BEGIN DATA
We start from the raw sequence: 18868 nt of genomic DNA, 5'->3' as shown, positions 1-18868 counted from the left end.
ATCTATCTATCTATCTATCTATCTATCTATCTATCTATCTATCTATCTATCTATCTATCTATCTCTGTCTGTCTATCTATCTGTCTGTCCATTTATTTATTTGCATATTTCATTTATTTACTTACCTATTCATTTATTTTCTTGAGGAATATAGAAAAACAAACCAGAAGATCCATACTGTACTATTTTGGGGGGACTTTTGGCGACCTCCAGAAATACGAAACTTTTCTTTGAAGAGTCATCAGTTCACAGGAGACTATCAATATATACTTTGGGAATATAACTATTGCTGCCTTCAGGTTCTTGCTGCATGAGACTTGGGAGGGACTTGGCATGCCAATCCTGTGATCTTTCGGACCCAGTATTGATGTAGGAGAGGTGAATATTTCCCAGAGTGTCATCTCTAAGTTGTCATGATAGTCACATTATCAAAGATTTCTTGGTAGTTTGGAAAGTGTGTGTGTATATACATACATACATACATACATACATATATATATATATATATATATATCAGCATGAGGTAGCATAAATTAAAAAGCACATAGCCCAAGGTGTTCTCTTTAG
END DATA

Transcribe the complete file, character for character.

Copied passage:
We start from the raw sequence: 18868 nt of genomic DNA, 5'->3' as shown, positions 1-18868 counted from the left end.
ATCTATCTATCTATCTATCTATCTATCTATCTATCTATCTATCTATCTATCTATCTATCTATCTCTGTCTGTCTATCTATCTGTCTGTCCATTTATTTATTTGCATATTTCATTTATTTACTTACCTATTCATTTATTTTCTTGAGGAATATAGAAAAACAAACCAGAAGATCCATACTGTACTATTTTGGGGGGACTTTTGGCGACCTCCAGAAATACGAAACTTTTCTTTGAAGAGTCATCAGTTCACAGGAGACTATCAATATATACTTTGGGAATATAACTATTGCTGCCTTCAGGTTCTTGCTGCATGAGACTTGGGAGGGACTTGGCATGCCAATCCTGTGATCTTTCGGACCCAGTATTGATGTAGGAGAGGTGAATATTTCCCAGAGTGTCATCTCTAAGTTGTCATGATAGTCACATTATCAAAGATTTCTTGGTAGTTTGGAAAGTGTGTGTGTATATACATACATACATACATACATACATATATATATATATATATATATATCAGCATGAGGTAGCATAAATTAAAAAGCACATAGCCCAAGGTGTTCTCTTTAG